A common refrain on the broad left has gone something like: “Well, Donald Trump may be a fascist, but at least we can take solace in the fact that he’s stupid, because imagine the damage he could do if he were smart.” And that is true to some extent; one big reason we worry so much about the prospect of a second Trump presidency is that he now knows things that eluded him the first time he took office, potentially making him much more dangerous.
On the other hand, let’s not forget: Trump taught us from 2017 to 2021 that fascist and stupid can be plenty bad. And this week, House Republicans are drilling the same lesson into our weary heads, maybe even more emphatically than Trump did. Day one of their impeachment hearing was … well, words nearly fail me. One was repulsed by the obvious and blatant lies, yet simultaneously amazed at just how dumb these people seem to be.
The sorry display actually kicked off the day before the formal hearing, when Representative Jason Smith of Missouri, who chairs the Ways and Means Committee, released 700 pages of documents proving—and I’m summarizing here—blah blah blah. He spoke gravely of “evidence of corruption and misconduct,” referring at one point to a June 2017 WhatsApp message that Hunter Biden sent to a business associate. Here commenced a hilarious exchange between Smith and an NBC News reporter, in which the reporter reminded Smith that in June 2017, Joe Biden was neither the president nor even the vice president but rather what is known as “a private citizen.” Smith finally asked the reporter, “What source are you with?” When the reporter said NBC, Smith said, “So apparently you’ll never believe us.”
That’s the playbook. When the facts fall apart, cry Fake News and Deep State.
Then came the hearing itself. CNN delivered a blistering fact-check of the antics, listing eight instances where Republicans omitted crucial context or simply lied through their teeth:
1. Oversight Committee Chairman James Comer said the Bidens had “raked in over $20 million between 2014 and 2019.”
Truth: While $20 million is roughly accurate, much of that money went to Hunter Biden’s business associates. And more importantly, they offered zero proof that any money went to Joe Biden.
2. Jim Jordan claimed that Hunter Biden admitted he was not qualified to sit on the board of the Ukrainian company Burisma.
Truth: Hunter Biden acknowledged that he probably wouldn’t have been asked to be on the board if he weren’t Joe Biden’s son, but he has defended his qualifications in detail. A subtle but crucial twisting of his words.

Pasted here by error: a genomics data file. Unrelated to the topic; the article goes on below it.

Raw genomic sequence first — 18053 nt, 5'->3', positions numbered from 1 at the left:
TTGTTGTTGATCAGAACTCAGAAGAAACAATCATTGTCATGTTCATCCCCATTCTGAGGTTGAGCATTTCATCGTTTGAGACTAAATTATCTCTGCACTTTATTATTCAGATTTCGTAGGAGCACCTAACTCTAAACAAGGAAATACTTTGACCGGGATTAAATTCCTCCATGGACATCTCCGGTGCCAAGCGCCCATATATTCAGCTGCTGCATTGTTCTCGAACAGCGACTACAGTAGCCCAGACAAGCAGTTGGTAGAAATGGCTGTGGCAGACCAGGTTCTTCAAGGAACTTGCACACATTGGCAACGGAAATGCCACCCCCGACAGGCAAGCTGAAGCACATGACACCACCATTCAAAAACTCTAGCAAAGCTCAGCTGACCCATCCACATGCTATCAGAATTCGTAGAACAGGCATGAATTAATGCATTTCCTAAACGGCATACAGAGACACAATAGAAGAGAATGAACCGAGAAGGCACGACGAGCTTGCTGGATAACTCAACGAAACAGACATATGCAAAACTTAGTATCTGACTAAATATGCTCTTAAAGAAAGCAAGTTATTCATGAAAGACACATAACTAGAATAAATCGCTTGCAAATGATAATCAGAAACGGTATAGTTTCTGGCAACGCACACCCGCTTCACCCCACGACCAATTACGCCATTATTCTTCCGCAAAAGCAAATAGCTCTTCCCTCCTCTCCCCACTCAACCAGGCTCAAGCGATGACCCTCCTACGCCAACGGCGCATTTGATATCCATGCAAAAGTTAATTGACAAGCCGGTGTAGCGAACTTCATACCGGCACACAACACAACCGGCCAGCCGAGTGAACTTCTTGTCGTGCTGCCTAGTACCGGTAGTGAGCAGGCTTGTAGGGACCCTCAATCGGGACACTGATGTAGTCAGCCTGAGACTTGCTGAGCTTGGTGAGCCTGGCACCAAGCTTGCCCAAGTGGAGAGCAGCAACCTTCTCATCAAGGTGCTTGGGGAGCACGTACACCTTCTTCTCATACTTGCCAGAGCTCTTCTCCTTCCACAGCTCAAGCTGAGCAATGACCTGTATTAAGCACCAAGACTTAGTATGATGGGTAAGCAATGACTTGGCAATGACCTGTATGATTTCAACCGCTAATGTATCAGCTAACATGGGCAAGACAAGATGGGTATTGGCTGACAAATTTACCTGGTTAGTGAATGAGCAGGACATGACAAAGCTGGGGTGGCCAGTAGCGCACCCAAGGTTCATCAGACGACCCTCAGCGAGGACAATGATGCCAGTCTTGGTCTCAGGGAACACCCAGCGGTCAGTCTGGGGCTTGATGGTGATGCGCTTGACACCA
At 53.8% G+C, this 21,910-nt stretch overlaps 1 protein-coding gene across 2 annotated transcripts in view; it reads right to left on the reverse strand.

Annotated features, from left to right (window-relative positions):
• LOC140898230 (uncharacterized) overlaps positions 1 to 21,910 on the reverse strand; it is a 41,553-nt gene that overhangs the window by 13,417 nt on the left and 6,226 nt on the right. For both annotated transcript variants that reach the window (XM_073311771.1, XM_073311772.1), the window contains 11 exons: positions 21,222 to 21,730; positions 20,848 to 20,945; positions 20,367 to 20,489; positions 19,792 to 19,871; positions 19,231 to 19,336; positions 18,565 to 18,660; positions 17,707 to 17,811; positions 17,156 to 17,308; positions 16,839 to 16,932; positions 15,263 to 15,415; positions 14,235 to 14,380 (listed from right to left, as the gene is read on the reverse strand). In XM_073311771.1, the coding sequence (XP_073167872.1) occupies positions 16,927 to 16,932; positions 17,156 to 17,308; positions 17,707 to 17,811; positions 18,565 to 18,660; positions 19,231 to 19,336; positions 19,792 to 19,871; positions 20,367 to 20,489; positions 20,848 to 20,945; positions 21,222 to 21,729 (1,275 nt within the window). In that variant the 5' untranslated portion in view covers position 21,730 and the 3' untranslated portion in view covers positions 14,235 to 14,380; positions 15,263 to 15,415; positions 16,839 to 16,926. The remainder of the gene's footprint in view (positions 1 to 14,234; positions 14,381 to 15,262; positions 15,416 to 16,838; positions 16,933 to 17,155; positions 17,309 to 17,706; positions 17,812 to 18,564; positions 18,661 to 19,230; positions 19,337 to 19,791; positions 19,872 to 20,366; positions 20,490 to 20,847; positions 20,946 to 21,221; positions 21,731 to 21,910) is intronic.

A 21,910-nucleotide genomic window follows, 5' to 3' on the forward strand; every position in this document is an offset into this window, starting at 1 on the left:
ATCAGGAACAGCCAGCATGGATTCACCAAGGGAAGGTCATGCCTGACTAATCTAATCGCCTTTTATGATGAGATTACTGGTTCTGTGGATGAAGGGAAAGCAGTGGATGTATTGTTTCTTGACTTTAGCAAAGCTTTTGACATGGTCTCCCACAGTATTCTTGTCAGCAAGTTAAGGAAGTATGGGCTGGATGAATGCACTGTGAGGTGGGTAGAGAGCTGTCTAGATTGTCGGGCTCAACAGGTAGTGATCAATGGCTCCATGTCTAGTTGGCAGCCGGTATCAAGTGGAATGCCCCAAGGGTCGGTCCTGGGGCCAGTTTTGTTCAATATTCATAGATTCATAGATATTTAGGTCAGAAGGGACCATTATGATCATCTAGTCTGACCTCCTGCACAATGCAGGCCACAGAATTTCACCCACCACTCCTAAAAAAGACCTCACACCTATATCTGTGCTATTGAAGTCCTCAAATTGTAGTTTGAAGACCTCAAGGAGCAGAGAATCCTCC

3. Jordan argued—this has been a GOP talking point for a while—that the Justice Department blocked investigators from asking about Joe Biden during a 2020 investigation into Hunter’s dealings.
Truth: A deputy did say to then–U.S. Attorney for Delaware David Weiss that there was no justification for adding Joe Biden’s name to a warrant, but this is plausibly just how the law works: If prosecutors believed there were no grounds to include the elder Biden’s name, doing so would be inappropriate and even illegal. Also, people like Jordan speak murkily of “the Justice Department” in sinister terms to suggest conspiracy. It’s worth remembering that at the time in question, Trump was president and Justice was led by Bill Barr (then still in Trump’s pocket).
Actually, I’ll stop there. You can click on the link above to see them all, but you get the idea. In addition, you should watch committee member Alexandria Ocasio Cortez’s evisceration of Republican committee member Byron Donalds’s photoshopped text message in her appearance on Chris Hayes’s show Thursday night. Donalds made a text message—which, by the way, was not about business dealings but about Hunter’s alimony problems—look like a real iPhone text, which was totally made up. “And this is supposed to be the Republican case for impeachment?” AOC told Hayes. “At this point we should be investigating the investigation.”
All of this comes in addition to the other, more widely covered embarrassments at Thursday’s hearing, notably Jonathan Turley, the GOP’s star lawyer, saying, “I do not believe that the current evidence would support articles of an impeachment.”
Oh, and remember this: Comer’s star witness, a man named Gal Luft, is on the lam. Luft was supposed to deliver various goods on “the Biden crime family,” and back in June, Comer and Jordan and the New York Post were very excited about him. But in July, the Southern District of New York indicted him on eight charges that involved Luft acting as an unregistered foreign agent for China, trafficking arms, brokering the sale of Iranian oil to China, and more. He was in Cyprus, free on bail, and he jumped it. The star witness is literally a fugitive from the law.
These people are a joke. And yet—don’t underestimate the danger they can do. On balance, sure, smart fascists are more dangerous. Hitler was smart in the early 1930s as he gained power (he saved his stupid moves—declaring war on the United States for no reason; thinking he could win a two-front war—for later). He knew exactly what laws he was breaking, and how, and why.
Today’s Republicans aren’t that cunning. This idiot Ways and Means chairman—who, by the way, hates puppies; read this eye-popper—doesn’t know what he’s talking about. Comer has shown time and again that he’s a dope. Jordan, for all his seething self-righteousness, knows nothing about the Constitution (by the way, I recently referred to him as a lawyer; he did finish law school, but he never passed a bar exam, and that means he’s not actually a lawyer).
But all that doesn’t mean they can’t do damage. A clever trained assassin armed with a Beretta behind enemy lines can do one kind of damage. A blind man with a machete can do another kind. But it’s still damage. Especially when his motivation is to provide cover for a fascist candidate.